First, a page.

People argued about what the strange incident of the doomed "Leviathan" meant. The Protector's fall? Dissolution of the State? Some great turning of events? A twist of nature?

Meanwhile, John Huett was in the Tower awaiting his execution. We have two extraordinary documents which he wrote in the 24 hours before his death. We know that the famous Oxford theologian and Church of England official Dr. Wilde visited him in the prison, the same Dr. Wilde to whom John Huett gave a gold ring inscribed with the words: "Herod necuit Johannem", "Herod killed John". During the early morning hours of June 7 the condemned man then wrote the following letter to his good friend Dr. Wilde, who had visited him:

"Dr. Hewit's

LETTER

To Dr. Wilde on Monday, June 7, 1658. Being the day before he suffered Death, and read by Dr. Wilde at his FUNERALL.

Dearest Brother,

I Have no cause to think that you have not at any time taken me along with you in the daily walk upon your knees to Heaven, but I beseech you and all my Brethren to be(now especially) very mindfull to call upon God for me. The more company I go withal, the more welcm I shall be made. I should be loath either to leave out of my Creed, or to be left out of the benefit of the Communion of saints. Two are better than one. Two or three have the advantage of a Promise; but to go with a multitude to the House of God, where all commers are welcome, is to be assured before-hand of good entertainment. Admission will hardly be denyed to any, for whom there is good importunity of many: If the gate be shut, much knocking will open it; or if that would not doe it, united Forces would offer an Holy violence. Many will prevail, where one alone can do but little good. Woe unto him that is alone.

Therefore dear Brother, sith(?) it is the infirmity of our nature, that we live not without the occasions of giving and taking of offence. And 'tis the corruption of our nature that the offences we give, we write in the dust; Those we take, we engrave in Marble. If you know, or shall heare of any one either of my Brethren, or other persons whom by any act of scandall I have tempted, or provoked, or lessened or disturbed, to exclude me the beneftis of their charitable prayers or witness I beseech you beg of them from me, fo me, their pardon. And let not any private wild-fire or passion put out the holy flames of a fiffusive charity: And as for my selfe, I doe here protest before God that I doe heartily desire to forget the injuries of whosoever has trespassed against me, either by word or deed. And if god should have been pleased to have granted a longer life, I would not refuse, (yea I am stedfastly resolved to sollicite terms of reconciliation with them that have done me the wrong) And if my owne heart doe not deceive me, I would give my life to save the soule of any of my Christian Brethren, and would be content to want some degrees of glory in Heaven, so that my very greatest Enemies might be happy as to have some. The God of Mercy shed forth his Bowels for them that shed my blood, and the blood of Christ save, & the Spirit of Christ sanctifie, and support him who desires to live no longer then to honour the Father, Son, and holy Ghost, and both living and dying craves yours, and the prayers of the whole Church for her unworthy Child, and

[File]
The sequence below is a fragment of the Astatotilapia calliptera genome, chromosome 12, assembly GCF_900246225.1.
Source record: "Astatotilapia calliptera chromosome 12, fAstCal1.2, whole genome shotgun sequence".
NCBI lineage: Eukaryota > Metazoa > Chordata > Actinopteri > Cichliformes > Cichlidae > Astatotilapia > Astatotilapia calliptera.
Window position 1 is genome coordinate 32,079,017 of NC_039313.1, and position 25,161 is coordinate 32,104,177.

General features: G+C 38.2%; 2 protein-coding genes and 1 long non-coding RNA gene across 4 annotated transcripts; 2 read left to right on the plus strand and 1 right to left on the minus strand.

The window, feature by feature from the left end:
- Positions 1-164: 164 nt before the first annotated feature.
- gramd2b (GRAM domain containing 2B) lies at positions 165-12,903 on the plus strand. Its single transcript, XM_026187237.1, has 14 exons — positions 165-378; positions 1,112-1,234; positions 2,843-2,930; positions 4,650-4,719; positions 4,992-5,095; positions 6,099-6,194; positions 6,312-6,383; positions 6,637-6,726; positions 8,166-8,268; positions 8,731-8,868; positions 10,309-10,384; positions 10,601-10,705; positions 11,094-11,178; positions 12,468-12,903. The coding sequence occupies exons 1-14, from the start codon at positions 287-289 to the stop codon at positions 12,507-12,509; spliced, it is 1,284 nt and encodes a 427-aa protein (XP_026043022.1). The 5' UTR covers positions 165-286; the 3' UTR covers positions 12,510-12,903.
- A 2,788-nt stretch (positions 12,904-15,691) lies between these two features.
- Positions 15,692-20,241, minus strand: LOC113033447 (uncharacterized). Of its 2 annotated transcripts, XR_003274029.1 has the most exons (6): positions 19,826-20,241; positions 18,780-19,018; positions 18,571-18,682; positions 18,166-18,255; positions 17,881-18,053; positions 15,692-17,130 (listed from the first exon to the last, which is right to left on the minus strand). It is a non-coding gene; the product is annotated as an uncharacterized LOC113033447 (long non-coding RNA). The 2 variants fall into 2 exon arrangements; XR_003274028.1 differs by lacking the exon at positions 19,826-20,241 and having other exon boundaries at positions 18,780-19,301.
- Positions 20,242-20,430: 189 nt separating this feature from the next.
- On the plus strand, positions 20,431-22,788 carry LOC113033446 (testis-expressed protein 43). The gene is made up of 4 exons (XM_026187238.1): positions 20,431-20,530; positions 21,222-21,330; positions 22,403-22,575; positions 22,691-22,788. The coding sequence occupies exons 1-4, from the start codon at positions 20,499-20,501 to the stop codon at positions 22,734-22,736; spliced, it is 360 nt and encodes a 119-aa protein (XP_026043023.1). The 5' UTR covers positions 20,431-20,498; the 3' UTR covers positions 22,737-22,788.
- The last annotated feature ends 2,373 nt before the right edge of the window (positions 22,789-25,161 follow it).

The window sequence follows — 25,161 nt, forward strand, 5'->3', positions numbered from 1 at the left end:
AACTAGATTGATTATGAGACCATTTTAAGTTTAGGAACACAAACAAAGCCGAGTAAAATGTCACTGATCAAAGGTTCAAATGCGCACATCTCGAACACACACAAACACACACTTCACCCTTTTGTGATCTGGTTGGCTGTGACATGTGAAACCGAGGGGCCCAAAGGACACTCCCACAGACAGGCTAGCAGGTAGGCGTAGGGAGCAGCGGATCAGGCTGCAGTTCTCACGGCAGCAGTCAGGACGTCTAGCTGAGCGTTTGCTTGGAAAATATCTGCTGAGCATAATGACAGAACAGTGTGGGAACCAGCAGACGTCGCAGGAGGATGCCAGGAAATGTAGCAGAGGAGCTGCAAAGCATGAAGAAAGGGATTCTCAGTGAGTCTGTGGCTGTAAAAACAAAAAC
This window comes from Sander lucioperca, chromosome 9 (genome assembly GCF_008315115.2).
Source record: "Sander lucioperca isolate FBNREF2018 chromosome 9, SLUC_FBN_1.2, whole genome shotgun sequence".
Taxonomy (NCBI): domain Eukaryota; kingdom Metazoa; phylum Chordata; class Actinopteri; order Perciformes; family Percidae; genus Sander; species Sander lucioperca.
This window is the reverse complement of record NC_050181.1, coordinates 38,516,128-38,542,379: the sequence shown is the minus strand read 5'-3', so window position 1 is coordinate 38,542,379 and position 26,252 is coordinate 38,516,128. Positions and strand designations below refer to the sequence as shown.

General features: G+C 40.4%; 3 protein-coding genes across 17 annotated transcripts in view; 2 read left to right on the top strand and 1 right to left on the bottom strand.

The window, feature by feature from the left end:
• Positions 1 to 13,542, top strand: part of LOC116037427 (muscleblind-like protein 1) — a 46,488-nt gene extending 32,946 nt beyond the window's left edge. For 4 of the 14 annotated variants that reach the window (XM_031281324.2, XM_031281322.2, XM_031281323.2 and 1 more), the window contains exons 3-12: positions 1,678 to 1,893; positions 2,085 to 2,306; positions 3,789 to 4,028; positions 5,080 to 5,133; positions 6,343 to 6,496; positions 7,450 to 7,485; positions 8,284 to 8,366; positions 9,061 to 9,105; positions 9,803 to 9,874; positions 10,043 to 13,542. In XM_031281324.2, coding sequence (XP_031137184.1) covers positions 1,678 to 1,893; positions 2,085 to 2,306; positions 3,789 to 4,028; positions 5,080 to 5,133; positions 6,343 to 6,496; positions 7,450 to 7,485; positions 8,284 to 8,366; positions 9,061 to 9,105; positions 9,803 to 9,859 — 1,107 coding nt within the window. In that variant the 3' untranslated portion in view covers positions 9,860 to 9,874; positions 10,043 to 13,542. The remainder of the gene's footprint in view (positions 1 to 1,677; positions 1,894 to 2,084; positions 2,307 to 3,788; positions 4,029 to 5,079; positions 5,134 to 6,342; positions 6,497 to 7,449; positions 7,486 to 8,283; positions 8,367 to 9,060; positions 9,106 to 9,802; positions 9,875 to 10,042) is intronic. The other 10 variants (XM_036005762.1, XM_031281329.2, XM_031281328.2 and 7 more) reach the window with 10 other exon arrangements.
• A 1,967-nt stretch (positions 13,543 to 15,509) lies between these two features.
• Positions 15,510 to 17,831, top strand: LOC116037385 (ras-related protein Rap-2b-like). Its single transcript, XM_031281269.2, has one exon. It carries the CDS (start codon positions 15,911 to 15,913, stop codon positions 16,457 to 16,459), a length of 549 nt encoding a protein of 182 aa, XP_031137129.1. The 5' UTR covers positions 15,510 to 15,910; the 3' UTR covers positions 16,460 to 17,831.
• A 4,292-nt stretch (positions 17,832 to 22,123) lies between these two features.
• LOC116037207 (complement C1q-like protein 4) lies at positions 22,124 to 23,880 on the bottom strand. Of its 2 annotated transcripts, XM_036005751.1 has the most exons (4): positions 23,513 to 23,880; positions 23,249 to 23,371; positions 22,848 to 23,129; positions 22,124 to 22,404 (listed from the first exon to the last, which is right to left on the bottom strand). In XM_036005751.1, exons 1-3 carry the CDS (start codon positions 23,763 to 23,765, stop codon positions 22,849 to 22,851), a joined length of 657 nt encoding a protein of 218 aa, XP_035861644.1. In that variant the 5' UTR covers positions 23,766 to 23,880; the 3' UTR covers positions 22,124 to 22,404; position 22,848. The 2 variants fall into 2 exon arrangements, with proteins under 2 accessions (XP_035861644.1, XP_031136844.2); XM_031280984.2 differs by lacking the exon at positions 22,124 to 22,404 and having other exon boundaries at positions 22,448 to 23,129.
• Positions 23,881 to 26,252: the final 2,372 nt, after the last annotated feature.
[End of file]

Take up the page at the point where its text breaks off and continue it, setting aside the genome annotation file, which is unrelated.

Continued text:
Dearest Brother

Your most affectionate Friend,

Brother and Servant

John Hewit

Tower, June 7. 1658 Morning 7 a Clock."

Then, sometime between that morning and the time of his execution on the following day, Tuesday, June 8, 1658, he penned the following poem, writing from his heart:

"Certain

CONSIDERATIONS
Against the Vanities of this World, and The terrors of Death

Written by Doctor John Hewit, and delivered to a Friend, a little before his death on Tower Hill, June the 8, 1658


Go Pale-fac'd Paper, tell the World that I,